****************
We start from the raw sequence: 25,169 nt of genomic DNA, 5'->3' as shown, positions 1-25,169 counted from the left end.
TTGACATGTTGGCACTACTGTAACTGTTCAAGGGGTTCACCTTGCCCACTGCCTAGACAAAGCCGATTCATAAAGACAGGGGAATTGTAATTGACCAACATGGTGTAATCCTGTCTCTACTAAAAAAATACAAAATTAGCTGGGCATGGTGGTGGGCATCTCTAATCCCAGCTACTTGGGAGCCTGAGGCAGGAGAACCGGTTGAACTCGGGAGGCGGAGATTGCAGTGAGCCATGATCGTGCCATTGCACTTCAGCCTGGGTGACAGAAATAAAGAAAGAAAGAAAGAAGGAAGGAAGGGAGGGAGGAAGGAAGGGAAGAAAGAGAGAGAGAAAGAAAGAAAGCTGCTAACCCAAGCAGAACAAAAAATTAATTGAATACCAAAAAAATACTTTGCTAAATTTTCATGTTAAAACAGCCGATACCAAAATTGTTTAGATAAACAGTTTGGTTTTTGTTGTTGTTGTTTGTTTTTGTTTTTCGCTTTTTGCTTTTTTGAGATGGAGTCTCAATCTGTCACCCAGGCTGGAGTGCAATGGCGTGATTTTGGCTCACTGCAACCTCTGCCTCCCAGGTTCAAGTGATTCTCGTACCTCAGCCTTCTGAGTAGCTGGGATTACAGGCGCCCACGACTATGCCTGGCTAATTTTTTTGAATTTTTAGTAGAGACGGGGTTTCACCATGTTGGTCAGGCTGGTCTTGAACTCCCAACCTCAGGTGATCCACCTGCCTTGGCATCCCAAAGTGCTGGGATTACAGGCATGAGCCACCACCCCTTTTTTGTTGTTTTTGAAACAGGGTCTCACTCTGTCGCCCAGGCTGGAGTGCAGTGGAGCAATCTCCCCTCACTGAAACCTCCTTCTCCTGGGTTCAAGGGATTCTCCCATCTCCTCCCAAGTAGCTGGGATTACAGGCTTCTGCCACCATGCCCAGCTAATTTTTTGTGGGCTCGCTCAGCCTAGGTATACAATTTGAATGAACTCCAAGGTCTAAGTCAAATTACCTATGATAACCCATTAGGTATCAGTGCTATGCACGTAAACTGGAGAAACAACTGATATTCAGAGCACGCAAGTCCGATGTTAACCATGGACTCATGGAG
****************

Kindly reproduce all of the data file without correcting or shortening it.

We start from the raw sequence: 25,169 nt of genomic DNA, 5'->3' as shown, positions 1-25,169 counted from the left end.
TTGACATGTTGGCACTACTGTAACTGTTCAAGGGGTTCACCTTGCCCACTGCCTAGACAAAGCCGATTCATAAAGACAGGGGAATTGTAATTGACCAACATGGTGTAATCCTGTCTCTACTAAAAAAATACAAAATTAGCTGGGCATGGTGGTGGGCATCTCTAATCCCAGCTACTTGGGAGCCTGAGGCAGGAGAACCGGTTGAACTCGGGAGGCGGAGATTGCAGTGAGCCATGATCGTGCCATTGCACTTCAGCCTGGGTGACAGAAATAAAGAAAGAAAGAAAGAAGGAAGGAAGGGAGGGAGGAAGGAAGGGAAGAAAGAGAGAGAGAAAGAAAGAAAGCTGCTAACCCAAGCAGAACAAAAAATTAATTGAATACCAAAAAAATACTTTGCTAAATTTTCATGTTAAAACAGCCGATACCAAAATTGTTTAGATAAACAGTTTGGTTTTTGTTGTTGTTGTTTGTTTTTGTTTTTCGCTTTTTGCTTTTTTGAGATGGAGTCTCAATCTGTCACCCAGGCTGGAGTGCAATGGCGTGATTTTGGCTCACTGCAACCTCTGCCTCCCAGGTTCAAGTGATTCTCGTACCTCAGCCTTCTGAGTAGCTGGGATTACAGGCGCCCACGACTATGCCTGGCTAATTTTTTTGAATTTTTAGTAGAGACGGGGTTTCACCATGTTGGTCAGGCTGGTCTTGAACTCCCAACCTCAGGTGATCCACCTGCCTTGGCATCCCAAAGTGCTGGGATTACAGGCATGAGCCACCACCCCTTTTTTGTTGTTTTTGAAACAGGGTCTCACTCTGTCGCCCAGGCTGGAGTGCAGTGGAGCAATCTCCCCTCACTGAAACCTCCTTCTCCTGGGTTCAAGGGATTCTCCCATCTCCTCCCAAGTAGCTGGGATTACAGGCTTCTGCCACCATGCCCAGCTAATTTTTTGTGGGCTCGCTCAGCCTAGGTATACAATTTGAATGAACTCCAAGGTCTAAGTCAAATTACCTATGATAACCCATTAGGTATCAGTGCTATGCACGTAAACTGGAGAAACAACTGATATTCAGAGCACGCAAGTCCGATGTTAACCATGGACTCATGGAG